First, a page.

So we tried a hybrid model, where we’d all come into the office on Tuesdays and Thursdays, keeping that face-to-face cadence in the diary. It wasn’t perfect. We found it hard to plan our work around these days: if you have two solid weeks of desk research, then getting to the office, whilst a nice change of scenery and lovely to catch up with colleagues, wasn’t conducive to that particular mode of working. Some of us were relieved to be told the return to the office was possible, keeping the work/life divide clear. Others worried it would upend the smoother running of life that hadn’t had to sacrifice three hours commuting a day to the transport gods. These weren’t just teething pains. We tried it for a few months and, though it was great to spend more time in each other’s company, it didn’t strike an optimal balance for a team at differing life stages, and as far apart geographically as Edinburgh and Folkestone, including some who are just a few minutes’ walk from the office.
Crucially with these things, as leaders, it’s important to maintain flexibility and an open channel of communication with your teams. While we have a very open culture at WF, this still proved a difficult subject to address at times, but we all recognise the collective positivity since we’ve adopted a model that better benefits everyone. And the closeness that being heard, and solution-finding together, enables in a team. It’s finding the difference between ‘that would never work because…’ and ‘how can we make this work that benefits both our staff and the business?’
The ‘optimal’ working model
Not hybrid, not remote, but optimal. A discrete difference. If you want to come into the office you can. Working from home doesn’t make you a pariah. We always spend a full day together quarterly and on the last Thursday of the month, when we all also set our home burglar alarms. Outside of that, there’s no obligation to come in except when we need to be together to deliver the best work for our clients. Workshops and time together are crucial to what we do, but we can approach it on a case-by-case basis — we plan for this and it works. We don’t resent being away from home comforts, nor hold a sense of confusion towards an otherwise seemingly gratuitous rule: if anything, it makes coming together, which we still end up doing often, all the better. Does this work? For us, yes, so far. More valuable than any operating model though is meaningful conversation. We all know that, if we need to make future changes to this model, we’re in the best position to do so.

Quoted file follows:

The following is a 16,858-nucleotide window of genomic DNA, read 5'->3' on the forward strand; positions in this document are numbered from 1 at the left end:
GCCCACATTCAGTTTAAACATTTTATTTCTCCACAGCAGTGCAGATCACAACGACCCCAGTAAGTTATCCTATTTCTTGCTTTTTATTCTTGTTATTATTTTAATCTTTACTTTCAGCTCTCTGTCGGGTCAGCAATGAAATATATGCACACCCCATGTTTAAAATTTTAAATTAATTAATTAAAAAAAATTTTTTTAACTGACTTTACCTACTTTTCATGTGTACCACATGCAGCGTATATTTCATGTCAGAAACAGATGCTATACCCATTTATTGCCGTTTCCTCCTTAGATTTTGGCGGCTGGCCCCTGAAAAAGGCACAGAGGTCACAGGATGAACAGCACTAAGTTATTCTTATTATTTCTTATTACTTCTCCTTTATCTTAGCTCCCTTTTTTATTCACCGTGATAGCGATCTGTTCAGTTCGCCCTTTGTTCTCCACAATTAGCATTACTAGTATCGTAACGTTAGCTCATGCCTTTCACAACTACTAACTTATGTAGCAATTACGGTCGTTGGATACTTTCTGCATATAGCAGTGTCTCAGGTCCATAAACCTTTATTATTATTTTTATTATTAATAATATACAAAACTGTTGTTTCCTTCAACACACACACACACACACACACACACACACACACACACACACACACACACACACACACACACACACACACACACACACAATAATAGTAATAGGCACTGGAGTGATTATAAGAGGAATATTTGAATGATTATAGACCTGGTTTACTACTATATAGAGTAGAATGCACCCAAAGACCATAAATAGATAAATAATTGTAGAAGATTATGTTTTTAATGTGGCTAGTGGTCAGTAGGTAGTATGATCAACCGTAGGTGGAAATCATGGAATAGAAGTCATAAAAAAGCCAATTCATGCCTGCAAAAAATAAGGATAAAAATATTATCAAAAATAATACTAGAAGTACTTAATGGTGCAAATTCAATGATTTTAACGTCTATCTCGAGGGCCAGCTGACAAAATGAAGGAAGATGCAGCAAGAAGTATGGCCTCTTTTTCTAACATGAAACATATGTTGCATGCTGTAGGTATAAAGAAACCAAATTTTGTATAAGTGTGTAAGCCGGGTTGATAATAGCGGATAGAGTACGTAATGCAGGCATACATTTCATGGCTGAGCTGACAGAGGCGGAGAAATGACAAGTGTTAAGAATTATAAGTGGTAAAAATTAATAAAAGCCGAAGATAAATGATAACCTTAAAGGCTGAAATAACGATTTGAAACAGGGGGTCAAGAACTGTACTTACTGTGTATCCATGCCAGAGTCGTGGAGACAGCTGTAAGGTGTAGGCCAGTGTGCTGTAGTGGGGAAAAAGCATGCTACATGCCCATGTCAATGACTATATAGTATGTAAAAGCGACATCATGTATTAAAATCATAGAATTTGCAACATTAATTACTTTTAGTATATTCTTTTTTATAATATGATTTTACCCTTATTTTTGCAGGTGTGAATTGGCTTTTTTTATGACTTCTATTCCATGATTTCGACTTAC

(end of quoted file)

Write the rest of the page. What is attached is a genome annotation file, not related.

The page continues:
A tough nut to crack
Balancing everyone’s needs isn’t easy. All of us at the coalface need to work hard to make a flexible, equal workplace function well. It’s not just about supporting those of us with kids. We also need to build confidence and skills in young women early on in their careers, because ensuring equal opportunities to progress from day one is as important as supporting differing choices in personal circumstances later on. By giving everyone the agency to fulfil their jobs in a way that works for them, you’ll see that it also works for you.
Rae Morgan is a Principal Consultant at business innovation consultancy Wilson Fletcher, with her 15 years of experience in technology and digital service programmes, she helps established companies develop the systems and strategies that will ensure their ongoing success.